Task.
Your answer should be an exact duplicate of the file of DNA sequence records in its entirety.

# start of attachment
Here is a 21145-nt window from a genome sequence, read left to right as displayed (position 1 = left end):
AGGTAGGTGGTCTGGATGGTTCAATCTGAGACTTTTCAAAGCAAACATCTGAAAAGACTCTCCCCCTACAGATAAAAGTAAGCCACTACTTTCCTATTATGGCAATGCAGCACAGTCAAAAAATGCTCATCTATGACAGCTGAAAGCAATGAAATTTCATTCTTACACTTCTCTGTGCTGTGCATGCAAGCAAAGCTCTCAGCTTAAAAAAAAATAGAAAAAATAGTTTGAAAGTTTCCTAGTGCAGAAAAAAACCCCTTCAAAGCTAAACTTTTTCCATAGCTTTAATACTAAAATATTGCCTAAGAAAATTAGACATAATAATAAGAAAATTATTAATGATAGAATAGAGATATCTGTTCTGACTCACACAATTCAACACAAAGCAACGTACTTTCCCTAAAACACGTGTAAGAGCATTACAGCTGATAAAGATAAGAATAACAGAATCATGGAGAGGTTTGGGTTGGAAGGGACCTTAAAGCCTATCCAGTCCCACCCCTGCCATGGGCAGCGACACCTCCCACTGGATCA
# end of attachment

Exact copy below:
Here is a 21145-nt window from a genome sequence, read left to right as displayed (position 1 = left end):
AGGTAGGTGGTCTGGATGGTTCAATCTGAGACTTTTCAAAGCAAACATCTGAAAAGACTCTCCCCCTACAGATAAAAGTAAGCCACTACTTTCCTATTATGGCAATGCAGCACAGTCAAAAAATGCTCATCTATGACAGCTGAAAGCAATGAAATTTCATTCTTACACTTCTCTGTGCTGTGCATGCAAGCAAAGCTCTCAGCTTAAAAAAAAATAGAAAAAATAGTTTGAAAGTTTCCTAGTGCAGAAAAAAACCCCTTCAAAGCTAAACTTTTTCCATAGCTTTAATACTAAAATATTGCCTAAGAAAATTAGACATAATAATAAGAAAATTATTAATGATAGAATAGAGATATCTGTTCTGACTCACACAATTCAACACAAAGCAACGTACTTTCCCTAAAACACGTGTAAGAGCATTACAGCTGATAAAGATAAGAATAACAGAATCATGGAGAGGTTTGGGTTGGAAGGGACCTTAAAGCCTATCCAGTCCCACCCCTGCCATGGGCAGCGACACCTCCCACTGGATCA